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Defector details China interference in Australia

Video Credit: Reuters Studio - Duration: 01:37s - Published
Defector details China interference in Australia

Defector details China interference in Australia

Australia dealt with two allegations against China over the weekend, one pertaining to a supposed plot to install a Chinese agent in Australia's federal parliament, and the other coming from a Chinese defector who has spoken of Beijing's efforts to meddle in Australia, Taiwan and Hong Kong.

Jayson Albano reports.

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An explosive report made waves in Australia on Sunday (November 24), detailing a plot to plant a Chinese agent in Australia's parliament.

The report comes from news show 'Sixty Minutes' - and comes a day after two Australian newspapers reported that a Chinese defector claimed to have been a spy for China, and was seeking asylum with his wife and son.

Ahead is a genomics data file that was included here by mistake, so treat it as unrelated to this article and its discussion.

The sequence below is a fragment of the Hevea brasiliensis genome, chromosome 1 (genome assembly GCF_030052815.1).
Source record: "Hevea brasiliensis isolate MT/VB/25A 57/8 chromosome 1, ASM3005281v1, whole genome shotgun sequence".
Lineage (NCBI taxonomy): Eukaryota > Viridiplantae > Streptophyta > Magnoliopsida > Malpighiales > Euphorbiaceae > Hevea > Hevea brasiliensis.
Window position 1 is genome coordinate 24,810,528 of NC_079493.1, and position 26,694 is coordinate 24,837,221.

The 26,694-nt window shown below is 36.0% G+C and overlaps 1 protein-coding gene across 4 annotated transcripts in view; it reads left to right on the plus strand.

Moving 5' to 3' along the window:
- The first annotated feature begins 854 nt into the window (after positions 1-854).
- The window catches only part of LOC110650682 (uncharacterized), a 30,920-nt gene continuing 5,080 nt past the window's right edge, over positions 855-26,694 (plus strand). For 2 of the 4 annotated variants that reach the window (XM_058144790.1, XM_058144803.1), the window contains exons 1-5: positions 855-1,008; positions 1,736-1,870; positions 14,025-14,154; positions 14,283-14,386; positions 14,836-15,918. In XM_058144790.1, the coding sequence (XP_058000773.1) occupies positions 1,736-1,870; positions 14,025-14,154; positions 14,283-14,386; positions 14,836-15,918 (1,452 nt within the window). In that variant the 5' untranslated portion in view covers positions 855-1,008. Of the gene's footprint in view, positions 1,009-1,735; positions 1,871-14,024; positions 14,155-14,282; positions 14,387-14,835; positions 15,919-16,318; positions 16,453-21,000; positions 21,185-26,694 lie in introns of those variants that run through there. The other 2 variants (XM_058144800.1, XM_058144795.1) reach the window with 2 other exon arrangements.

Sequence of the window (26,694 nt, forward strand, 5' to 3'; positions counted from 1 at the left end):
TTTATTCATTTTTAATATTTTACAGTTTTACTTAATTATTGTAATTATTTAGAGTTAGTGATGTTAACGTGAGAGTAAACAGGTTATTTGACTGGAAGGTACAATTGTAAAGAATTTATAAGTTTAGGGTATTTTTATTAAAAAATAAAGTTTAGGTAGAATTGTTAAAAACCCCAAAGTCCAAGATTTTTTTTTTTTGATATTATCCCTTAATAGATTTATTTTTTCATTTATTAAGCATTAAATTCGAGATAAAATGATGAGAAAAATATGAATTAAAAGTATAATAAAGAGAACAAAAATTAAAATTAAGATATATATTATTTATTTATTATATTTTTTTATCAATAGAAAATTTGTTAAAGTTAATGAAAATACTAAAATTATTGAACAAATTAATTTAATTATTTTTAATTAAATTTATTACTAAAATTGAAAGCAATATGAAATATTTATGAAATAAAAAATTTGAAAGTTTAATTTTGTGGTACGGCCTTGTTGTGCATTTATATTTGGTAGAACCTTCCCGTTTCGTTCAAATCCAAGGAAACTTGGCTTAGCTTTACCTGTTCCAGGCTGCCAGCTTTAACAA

On Sunday, 'Sixty Minutes' also aired an interview with the defector, who admitted to espionage efforts in Hong Kong and also in Taiwan, an island that China claims as its own, and is holding presidential elections in January.

(SOUNDBITE) (English translation) CHINESE DEFECTOR, WANG "WILLIAM" LIQIANG, SAYING: "Taiwan was the most important work of ours...the infiltration into the media, temples and grassroots organisations." Australia's Intelligence bureau ASIO on Sunday said they were taking the reports seriously.

They also said investigations were already underway, before reports were made public.

On Monday (November 25), Prime Minister Scott Morrison commented on the allegations.

(SOUNDBITE) (English) AUSTRALIAN PRIME MINISTER, SCOTT MORRISON, SAYING: "I'm not going to draw any conclusions about that one way or the other as is appropriate.

What I can say is that Australia is not naive to the threats that it faces more broadly, and I mean more broadly.

[...] I would caution anyone leaping to any conclusions about these matters, that's why we have these agencies.

I'm not, but I do find the allegations troubling and disturbing." Officials at China's embassy in the capital Canberra were not immediately available for comment.

After the reports broke, Chinese media labelled the man who claimed to have been a spy, an 'opportunistic liar' and a 'swindler'.

Morrison said the defector's asylum claim would be assessed on its merits.




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